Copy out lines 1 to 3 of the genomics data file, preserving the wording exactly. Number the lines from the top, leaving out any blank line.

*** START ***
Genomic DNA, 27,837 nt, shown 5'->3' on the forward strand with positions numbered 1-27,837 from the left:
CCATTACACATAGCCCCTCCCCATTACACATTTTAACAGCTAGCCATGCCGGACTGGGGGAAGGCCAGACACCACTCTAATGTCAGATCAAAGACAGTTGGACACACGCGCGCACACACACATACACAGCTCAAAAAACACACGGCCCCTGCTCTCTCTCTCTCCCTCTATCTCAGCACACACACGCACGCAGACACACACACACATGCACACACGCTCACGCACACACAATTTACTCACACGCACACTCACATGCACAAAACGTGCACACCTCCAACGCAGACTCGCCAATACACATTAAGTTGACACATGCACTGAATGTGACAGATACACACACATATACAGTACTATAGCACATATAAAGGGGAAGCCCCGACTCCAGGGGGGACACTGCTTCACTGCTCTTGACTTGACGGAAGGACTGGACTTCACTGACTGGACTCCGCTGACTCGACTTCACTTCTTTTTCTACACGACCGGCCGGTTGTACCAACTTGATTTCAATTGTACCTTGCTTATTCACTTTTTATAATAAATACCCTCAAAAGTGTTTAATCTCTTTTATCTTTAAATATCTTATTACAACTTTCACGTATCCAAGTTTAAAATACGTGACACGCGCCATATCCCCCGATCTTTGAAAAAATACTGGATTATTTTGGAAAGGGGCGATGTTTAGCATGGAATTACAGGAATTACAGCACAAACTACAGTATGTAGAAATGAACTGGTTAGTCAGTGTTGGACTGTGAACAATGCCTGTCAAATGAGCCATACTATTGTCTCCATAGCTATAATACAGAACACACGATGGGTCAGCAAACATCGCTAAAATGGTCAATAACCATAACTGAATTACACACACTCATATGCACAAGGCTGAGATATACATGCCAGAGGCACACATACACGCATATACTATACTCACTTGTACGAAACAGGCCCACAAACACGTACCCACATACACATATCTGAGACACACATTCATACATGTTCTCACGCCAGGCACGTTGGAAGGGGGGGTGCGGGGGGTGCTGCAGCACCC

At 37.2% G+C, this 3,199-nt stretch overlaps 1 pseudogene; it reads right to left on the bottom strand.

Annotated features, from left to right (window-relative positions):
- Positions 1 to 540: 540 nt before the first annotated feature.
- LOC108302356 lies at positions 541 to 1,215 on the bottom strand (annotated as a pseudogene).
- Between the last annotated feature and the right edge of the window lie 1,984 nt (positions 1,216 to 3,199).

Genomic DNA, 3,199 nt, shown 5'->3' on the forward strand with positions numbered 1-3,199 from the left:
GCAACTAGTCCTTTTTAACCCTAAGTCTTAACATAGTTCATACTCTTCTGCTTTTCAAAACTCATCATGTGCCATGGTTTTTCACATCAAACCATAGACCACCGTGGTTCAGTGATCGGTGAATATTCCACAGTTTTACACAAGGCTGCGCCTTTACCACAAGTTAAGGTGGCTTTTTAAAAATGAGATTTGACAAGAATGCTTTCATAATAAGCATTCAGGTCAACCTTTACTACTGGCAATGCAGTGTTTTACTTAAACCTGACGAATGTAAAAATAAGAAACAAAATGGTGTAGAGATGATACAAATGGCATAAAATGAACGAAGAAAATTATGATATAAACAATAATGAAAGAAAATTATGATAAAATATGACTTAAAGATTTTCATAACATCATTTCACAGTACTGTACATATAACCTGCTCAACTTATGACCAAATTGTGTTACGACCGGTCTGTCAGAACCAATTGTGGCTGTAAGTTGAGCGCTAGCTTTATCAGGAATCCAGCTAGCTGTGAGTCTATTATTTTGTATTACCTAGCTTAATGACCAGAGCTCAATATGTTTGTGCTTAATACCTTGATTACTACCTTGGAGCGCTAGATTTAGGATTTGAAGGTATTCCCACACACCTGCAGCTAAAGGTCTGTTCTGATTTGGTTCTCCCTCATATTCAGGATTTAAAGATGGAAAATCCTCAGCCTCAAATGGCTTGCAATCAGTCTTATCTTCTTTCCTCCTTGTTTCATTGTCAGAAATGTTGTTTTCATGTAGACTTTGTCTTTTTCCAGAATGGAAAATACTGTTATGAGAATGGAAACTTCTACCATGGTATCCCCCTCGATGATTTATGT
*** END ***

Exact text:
Genomic DNA, 27,837 nt, shown 5'->3' on the forward strand with positions numbered 1-27,837 from the left:
CCATTACACATAGCCCCTCCCCATTACACATTTTAACAGCTAGCCATGCCGGACTGGGGGAAGGCCAGACACCACTCTAATGTCAGATCAAAGACAGTTGGACACACGCGCGCACACACACATACACAGCTCAAAAAACACACGGCCCCTGCTCTCTCTCTCTCCCTCTATCTCAGCACACACACGCACGCAGACACACACACACATGCACACACGCTCACGCACACACAATTTACTCACACGCACACTCACATGCACAAAACGTGCACACCTCCAACGCAGACTCGCCAATACACATTAAGTTGACACATGCACTGAATGTGACAGATACACACACATATACAGTACTATAGCACATATAAAGGGGAAGCCCCGACTCCAGGGGGGACACTGCTTCACTGCTCTTGACTTGACGGAAGGACTGGACTTCACTGACTGGACTCCGCTGACTCGACTTCACTTCTTTTTCTACACGACCGGCCGGTTGTACCAACTTGATTTCAATTGTACCTTGCTTATTCACTTTTTATAATAAATACCCTCAAAAGTGTTTAATCTCTTTTATCTTTAAATATCTTATTACAACTTTCACGTATCCAAGTTTAAAATACGTGACACGCGCCATATCCCCCGATCTTTGAAAAAATACTGGATTATTTTGGAAAGGGGCGATGTTTAGCATGGAATTACAGGAATTACAGCACAAACTACAGTATGTAGAAATGAACTGGTTAGTCAGTGTTGGACTGTGAACAATGCCTGTCAAATGAGCCATACTATTGTCTCCATAGCTATAATACAGAACACACGATGGGTCAGCAAACATCGCTAAAATGGTCAATAACCATAACTGAATTACACACACTCATATGCACAAGGCTGAGATATACATGCCAGAGGCACACATACACGCATATACTATACTCACTTGTACGAAACAGGCCCACAAACACGTACCCACATACACATATCTGAGACACACATTCATACATGTTCTCACGCCAGGCACGTTGGAAGGGGGGGTGCGGGGGGTGCTGCAGCACCC

At 37.2% G+C, this 3,199-nt stretch overlaps 1 pseudogene; it reads right to left on the bottom strand.